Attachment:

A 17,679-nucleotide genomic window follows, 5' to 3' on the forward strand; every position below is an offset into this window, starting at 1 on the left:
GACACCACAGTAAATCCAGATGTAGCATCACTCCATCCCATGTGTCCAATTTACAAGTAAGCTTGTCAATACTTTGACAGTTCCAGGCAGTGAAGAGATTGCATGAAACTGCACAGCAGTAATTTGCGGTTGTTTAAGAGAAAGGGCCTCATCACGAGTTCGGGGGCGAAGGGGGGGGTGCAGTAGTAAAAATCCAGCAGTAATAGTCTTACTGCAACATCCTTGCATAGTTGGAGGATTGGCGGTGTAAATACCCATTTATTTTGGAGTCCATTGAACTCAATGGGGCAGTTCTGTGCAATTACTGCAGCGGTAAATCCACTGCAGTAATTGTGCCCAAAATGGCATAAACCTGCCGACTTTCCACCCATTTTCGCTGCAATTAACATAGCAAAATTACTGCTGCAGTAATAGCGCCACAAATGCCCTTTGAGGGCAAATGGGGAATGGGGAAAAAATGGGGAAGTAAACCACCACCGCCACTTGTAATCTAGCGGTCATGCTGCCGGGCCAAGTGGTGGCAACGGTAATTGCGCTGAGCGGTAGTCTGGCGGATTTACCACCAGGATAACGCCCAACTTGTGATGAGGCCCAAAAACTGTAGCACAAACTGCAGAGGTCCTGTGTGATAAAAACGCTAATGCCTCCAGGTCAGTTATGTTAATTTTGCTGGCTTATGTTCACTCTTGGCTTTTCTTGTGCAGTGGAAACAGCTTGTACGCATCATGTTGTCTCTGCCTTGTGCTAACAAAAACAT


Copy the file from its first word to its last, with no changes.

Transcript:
A 17,679-nucleotide genomic window follows, 5' to 3' on the forward strand; every position below is an offset into this window, starting at 1 on the left:
GACACCACAGTAAATCCAGATGTAGCATCACTCCATCCCATGTGTCCAATTTACAAGTAAGCTTGTCAATACTTTGACAGTTCCAGGCAGTGAAGAGATTGCATGAAACTGCACAGCAGTAATTTGCGGTTGTTTAAGAGAAAGGGCCTCATCACGAGTTCGGGGGCGAAGGGGGGGGTGCAGTAGTAAAAATCCAGCAGTAATAGTCTTACTGCAACATCCTTGCATAGTTGGAGGATTGGCGGTGTAAATACCCATTTATTTTGGAGTCCATTGAACTCAATGGGGCAGTTCTGTGCAATTACTGCAGCGGTAAATCCACTGCAGTAATTGTGCCCAAAATGGCATAAACCTGCCGACTTTCCACCCATTTTCGCTGCAATTAACATAGCAAAATTACTGCTGCAGTAATAGCGCCACAAATGCCCTTTGAGGGCAAATGGGGAATGGGGAAAAAATGGGGAAGTAAACCACCACCGCCACTTGTAATCTAGCGGTCATGCTGCCGGGCCAAGTGGTGGCAACGGTAATTGCGCTGAGCGGTAGTCTGGCGGATTTACCACCAGGATAACGCCCAACTTGTGATGAGGCCCAAAAACTGTAGCACAAACTGCAGAGGTCCTGTGTGATAAAAACGCTAATGCCTCCAGGTCAGTTATGTTAATTTTGCTGGCTTATGTTCACTCTTGGCTTTTCTTGTGCAGTGGAAACAGCTTGTACGCATCATGTTGTCTCTGCCTTGTGCTAACAAAAACAT